The age of austerity has been a jolly time for the art world, so far at least.
For Picasso, the year brought a record price for any work of art at auction when his 1932 painting “Nude, Green Leaves and Bust” sold for $106.5 million at Christie’s International in New York in May. It’s a fine work, though some, including his biographer John Richardson, prefer “Nude in Black Armchair,” which the artist painted the following day (March 9, 1932).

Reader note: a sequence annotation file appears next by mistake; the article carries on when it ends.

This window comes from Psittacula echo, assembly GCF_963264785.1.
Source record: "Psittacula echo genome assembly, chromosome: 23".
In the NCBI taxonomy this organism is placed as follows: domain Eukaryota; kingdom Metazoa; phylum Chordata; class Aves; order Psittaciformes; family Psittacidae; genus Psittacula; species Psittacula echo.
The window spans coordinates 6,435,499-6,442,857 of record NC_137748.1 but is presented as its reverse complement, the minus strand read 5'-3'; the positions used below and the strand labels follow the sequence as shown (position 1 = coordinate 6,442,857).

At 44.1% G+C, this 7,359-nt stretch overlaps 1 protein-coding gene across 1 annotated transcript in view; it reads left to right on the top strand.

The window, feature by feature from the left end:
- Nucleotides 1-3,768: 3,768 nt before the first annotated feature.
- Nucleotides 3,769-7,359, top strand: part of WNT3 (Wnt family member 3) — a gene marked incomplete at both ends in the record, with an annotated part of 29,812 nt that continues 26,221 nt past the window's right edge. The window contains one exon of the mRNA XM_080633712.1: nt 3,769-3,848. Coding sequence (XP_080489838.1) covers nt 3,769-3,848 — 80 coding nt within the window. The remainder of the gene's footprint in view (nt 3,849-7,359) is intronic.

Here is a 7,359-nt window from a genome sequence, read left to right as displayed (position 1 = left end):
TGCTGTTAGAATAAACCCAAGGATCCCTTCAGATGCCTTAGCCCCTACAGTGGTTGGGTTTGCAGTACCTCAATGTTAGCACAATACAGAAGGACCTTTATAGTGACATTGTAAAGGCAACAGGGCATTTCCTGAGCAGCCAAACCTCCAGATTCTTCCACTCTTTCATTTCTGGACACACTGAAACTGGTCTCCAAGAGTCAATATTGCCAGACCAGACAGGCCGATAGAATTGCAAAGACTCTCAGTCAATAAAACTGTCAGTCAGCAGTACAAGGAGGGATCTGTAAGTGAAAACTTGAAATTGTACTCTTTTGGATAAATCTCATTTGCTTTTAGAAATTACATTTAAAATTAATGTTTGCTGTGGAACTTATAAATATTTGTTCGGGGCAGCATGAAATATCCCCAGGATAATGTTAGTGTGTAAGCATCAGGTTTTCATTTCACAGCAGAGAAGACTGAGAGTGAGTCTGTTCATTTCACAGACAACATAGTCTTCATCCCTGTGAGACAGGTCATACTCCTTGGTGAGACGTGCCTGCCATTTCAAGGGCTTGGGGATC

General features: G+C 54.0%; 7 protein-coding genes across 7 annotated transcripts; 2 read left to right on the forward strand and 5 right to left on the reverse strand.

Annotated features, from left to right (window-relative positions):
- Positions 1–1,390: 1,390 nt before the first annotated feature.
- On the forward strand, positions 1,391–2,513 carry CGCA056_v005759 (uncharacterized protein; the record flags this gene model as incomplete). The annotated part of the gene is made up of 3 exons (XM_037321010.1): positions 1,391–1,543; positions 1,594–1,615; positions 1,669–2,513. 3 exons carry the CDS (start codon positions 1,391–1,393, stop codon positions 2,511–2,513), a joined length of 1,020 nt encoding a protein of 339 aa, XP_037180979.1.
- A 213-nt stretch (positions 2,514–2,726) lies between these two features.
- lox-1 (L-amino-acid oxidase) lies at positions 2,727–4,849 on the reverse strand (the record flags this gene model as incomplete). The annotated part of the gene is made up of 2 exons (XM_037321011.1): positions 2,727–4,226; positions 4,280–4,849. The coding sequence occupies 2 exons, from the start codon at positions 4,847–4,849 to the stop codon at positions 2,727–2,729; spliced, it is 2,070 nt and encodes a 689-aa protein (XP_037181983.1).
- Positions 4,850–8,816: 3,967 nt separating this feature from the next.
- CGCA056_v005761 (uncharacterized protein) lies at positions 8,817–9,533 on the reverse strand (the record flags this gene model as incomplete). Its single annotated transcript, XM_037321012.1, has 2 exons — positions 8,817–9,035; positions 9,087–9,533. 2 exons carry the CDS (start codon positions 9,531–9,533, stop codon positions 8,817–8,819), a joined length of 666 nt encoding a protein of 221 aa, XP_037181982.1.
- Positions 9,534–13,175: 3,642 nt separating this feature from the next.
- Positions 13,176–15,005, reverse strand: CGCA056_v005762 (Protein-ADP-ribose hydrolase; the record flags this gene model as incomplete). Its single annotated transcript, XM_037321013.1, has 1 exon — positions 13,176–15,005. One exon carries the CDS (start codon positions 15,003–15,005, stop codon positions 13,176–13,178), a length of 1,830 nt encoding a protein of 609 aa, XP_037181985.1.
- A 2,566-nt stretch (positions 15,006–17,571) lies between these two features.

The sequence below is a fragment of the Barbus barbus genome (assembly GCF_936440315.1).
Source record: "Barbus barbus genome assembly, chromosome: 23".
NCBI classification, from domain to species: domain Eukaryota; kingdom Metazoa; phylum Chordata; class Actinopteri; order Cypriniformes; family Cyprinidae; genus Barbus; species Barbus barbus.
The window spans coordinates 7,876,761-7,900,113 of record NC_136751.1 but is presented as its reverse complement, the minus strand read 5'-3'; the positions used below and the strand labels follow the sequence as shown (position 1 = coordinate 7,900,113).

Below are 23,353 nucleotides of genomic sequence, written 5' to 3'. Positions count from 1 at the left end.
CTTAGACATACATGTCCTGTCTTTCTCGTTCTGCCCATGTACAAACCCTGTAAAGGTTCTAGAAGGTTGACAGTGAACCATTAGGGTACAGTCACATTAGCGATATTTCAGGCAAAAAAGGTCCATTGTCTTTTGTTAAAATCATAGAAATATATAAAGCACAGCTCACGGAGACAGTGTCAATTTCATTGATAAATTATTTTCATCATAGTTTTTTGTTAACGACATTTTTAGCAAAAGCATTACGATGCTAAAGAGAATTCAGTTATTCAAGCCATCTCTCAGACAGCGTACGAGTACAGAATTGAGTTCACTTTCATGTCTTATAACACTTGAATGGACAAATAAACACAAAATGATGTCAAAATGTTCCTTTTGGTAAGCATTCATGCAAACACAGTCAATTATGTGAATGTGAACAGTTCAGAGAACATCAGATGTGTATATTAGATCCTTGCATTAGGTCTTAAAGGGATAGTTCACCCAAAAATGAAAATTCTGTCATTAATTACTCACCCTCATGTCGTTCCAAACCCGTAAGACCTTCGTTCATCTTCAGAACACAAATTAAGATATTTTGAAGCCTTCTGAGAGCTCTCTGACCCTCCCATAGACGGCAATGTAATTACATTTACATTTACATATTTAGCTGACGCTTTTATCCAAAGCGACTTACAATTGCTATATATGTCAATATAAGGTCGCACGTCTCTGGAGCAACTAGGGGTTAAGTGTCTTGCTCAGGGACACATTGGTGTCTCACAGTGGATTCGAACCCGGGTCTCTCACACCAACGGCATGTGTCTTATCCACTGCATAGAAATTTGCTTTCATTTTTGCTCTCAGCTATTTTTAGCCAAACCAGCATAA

As a reward for one day’s work, $106.5 million may be a record in itself, although admittedly Picasso would have had to reach the age of 128, and kept hold of the picture, to reap it. Still, he may posthumously be experiencing some satisfaction.
Giacometti, on the other hand, might have been miffed by his own prices. His bronze sculpture “Walking Man I” fetched the equivalent of $103.4 million at Sotheby’s in London on Feb. 3 — only just missing the world record of $104.2 million, for a Picasso, in 2004. An austere man who worked and lived in a tiny Paris apartment with an earth floor, Giacometti was intensely competitive with Picasso.